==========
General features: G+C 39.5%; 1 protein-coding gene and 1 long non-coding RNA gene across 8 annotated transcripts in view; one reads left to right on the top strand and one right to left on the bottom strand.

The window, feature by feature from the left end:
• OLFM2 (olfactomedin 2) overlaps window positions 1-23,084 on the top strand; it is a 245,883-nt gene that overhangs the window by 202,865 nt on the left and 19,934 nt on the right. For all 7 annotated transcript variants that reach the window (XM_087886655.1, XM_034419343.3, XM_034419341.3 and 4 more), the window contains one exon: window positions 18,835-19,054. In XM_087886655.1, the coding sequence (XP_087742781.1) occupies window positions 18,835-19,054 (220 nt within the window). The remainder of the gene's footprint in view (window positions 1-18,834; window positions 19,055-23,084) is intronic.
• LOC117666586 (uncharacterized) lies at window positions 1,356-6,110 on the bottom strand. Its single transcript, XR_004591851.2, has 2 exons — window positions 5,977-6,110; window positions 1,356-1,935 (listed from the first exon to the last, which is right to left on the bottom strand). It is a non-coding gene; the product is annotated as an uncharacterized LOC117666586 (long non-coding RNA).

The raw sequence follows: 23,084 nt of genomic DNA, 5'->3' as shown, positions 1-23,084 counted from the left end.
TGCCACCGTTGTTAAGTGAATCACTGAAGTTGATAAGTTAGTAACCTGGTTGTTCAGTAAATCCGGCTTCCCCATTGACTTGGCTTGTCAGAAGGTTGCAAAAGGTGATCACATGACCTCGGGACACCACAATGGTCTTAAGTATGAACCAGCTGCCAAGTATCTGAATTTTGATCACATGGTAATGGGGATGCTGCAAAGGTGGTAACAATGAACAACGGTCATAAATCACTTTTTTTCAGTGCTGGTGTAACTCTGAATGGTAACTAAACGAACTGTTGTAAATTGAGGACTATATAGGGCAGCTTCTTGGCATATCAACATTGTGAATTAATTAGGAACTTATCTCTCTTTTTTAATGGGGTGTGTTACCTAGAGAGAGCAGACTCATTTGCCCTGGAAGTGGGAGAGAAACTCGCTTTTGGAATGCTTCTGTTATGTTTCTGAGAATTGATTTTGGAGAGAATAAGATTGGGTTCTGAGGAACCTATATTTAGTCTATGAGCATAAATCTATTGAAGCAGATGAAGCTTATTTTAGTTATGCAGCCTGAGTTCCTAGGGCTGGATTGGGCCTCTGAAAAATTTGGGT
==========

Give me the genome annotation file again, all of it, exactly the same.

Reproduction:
General features: G+C 39.5%; 1 protein-coding gene and 1 long non-coding RNA gene across 8 annotated transcripts in view; one reads left to right on the top strand and one right to left on the bottom strand.

The window, feature by feature from the left end:
• OLFM2 (olfactomedin 2) overlaps window positions 1-23,084 on the top strand; it is a 245,883-nt gene that overhangs the window by 202,865 nt on the left and 19,934 nt on the right. For all 7 annotated transcript variants that reach the window (XM_087886655.1, XM_034419343.3, XM_034419341.3 and 4 more), the window contains one exon: window positions 18,835-19,054. In XM_087886655.1, the coding sequence (XP_087742781.1) occupies window positions 18,835-19,054 (220 nt within the window). The remainder of the gene's footprint in view (window positions 1-18,834; window positions 19,055-23,084) is intronic.
• LOC117666586 (uncharacterized) lies at window positions 1,356-6,110 on the bottom strand. Its single transcript, XR_004591851.2, has 2 exons — window positions 5,977-6,110; window positions 1,356-1,935 (listed from the first exon to the last, which is right to left on the bottom strand). It is a non-coding gene; the product is annotated as an uncharacterized LOC117666586 (long non-coding RNA).

The raw sequence follows: 23,084 nt of genomic DNA, 5'->3' as shown, positions 1-23,084 counted from the left end.
TGCCACCGTTGTTAAGTGAATCACTGAAGTTGATAAGTTAGTAACCTGGTTGTTCAGTAAATCCGGCTTCCCCATTGACTTGGCTTGTCAGAAGGTTGCAAAAGGTGATCACATGACCTCGGGACACCACAATGGTCTTAAGTATGAACCAGCTGCCAAGTATCTGAATTTTGATCACATGGTAATGGGGATGCTGCAAAGGTGGTAACAATGAACAACGGTCATAAATCACTTTTTTTCAGTGCTGGTGTAACTCTGAATGGTAACTAAACGAACTGTTGTAAATTGAGGACTATATAGGGCAGCTTCTTGGCATATCAACATTGTGAATTAATTAGGAACTTATCTCTCTTTTTTAATGGGGTGTGTTACCTAGAGAGAGCAGACTCATTTGCCCTGGAAGTGGGAGAGAAACTCGCTTTTGGAATGCTTCTGTTATGTTTCTGAGAATTGATTTTGGAGAGAATAAGATTGGGTTCTGAGGAACCTATATTTAGTCTATGAGCATAAATCTATTGAAGCAGATGAAGCTTATTTTAGTTATGCAGCCTGAGTTCCTAGGGCTGGATTGGGCCTCTGAAAAATTTGGGT